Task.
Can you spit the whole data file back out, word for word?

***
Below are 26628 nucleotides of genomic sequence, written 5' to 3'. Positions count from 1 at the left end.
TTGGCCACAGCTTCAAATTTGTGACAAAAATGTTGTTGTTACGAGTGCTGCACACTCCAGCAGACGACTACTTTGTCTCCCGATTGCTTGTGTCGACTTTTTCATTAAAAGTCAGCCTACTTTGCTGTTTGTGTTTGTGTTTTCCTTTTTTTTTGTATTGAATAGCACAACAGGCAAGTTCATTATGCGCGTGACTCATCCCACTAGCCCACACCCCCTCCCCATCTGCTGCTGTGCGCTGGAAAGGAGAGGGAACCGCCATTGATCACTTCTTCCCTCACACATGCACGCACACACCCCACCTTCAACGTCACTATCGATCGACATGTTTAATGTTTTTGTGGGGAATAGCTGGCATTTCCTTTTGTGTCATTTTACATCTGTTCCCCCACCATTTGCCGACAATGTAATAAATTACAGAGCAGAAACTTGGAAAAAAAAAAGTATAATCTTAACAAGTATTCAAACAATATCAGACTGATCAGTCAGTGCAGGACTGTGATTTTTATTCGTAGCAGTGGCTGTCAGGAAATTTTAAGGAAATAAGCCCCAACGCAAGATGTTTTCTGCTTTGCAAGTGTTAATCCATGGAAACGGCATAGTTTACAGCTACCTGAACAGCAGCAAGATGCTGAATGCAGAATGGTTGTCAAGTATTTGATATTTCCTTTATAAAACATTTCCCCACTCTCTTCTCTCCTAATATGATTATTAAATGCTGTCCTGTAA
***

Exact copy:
Below are 26628 nucleotides of genomic sequence, written 5' to 3'. Positions count from 1 at the left end.
TTGGCCACAGCTTCAAATTTGTGACAAAAATGTTGTTGTTACGAGTGCTGCACACTCCAGCAGACGACTACTTTGTCTCCCGATTGCTTGTGTCGACTTTTTCATTAAAAGTCAGCCTACTTTGCTGTTTGTGTTTGTGTTTTCCTTTTTTTTTGTATTGAATAGCACAACAGGCAAGTTCATTATGCGCGTGACTCATCCCACTAGCCCACACCCCCTCCCCATCTGCTGCTGTGCGCTGGAAAGGAGAGGGAACCGCCATTGATCACTTCTTCCCTCACACATGCACGCACACACCCCACCTTCAACGTCACTATCGATCGACATGTTTAATGTTTTTGTGGGGAATAGCTGGCATTTCCTTTTGTGTCATTTTACATCTGTTCCCCCACCATTTGCCGACAATGTAATAAATTACAGAGCAGAAACTTGGAAAAAAAAAAGTATAATCTTAACAAGTATTCAAACAATATCAGACTGATCAGTCAGTGCAGGACTGTGATTTTTATTCGTAGCAGTGGCTGTCAGGAAATTTTAAGGAAATAAGCCCCAACGCAAGATGTTTTCTGCTTTGCAAGTGTTAATCCATGGAAACGGCATAGTTTACAGCTACCTGAACAGCAGCAAGATGCTGAATGCAGAATGGTTGTCAAGTATTTGATATTTCCTTTATAAAACATTTCCCCACTCTCTTCTCTCCTAATATGATTATTAAATGCTGTCCTGTAA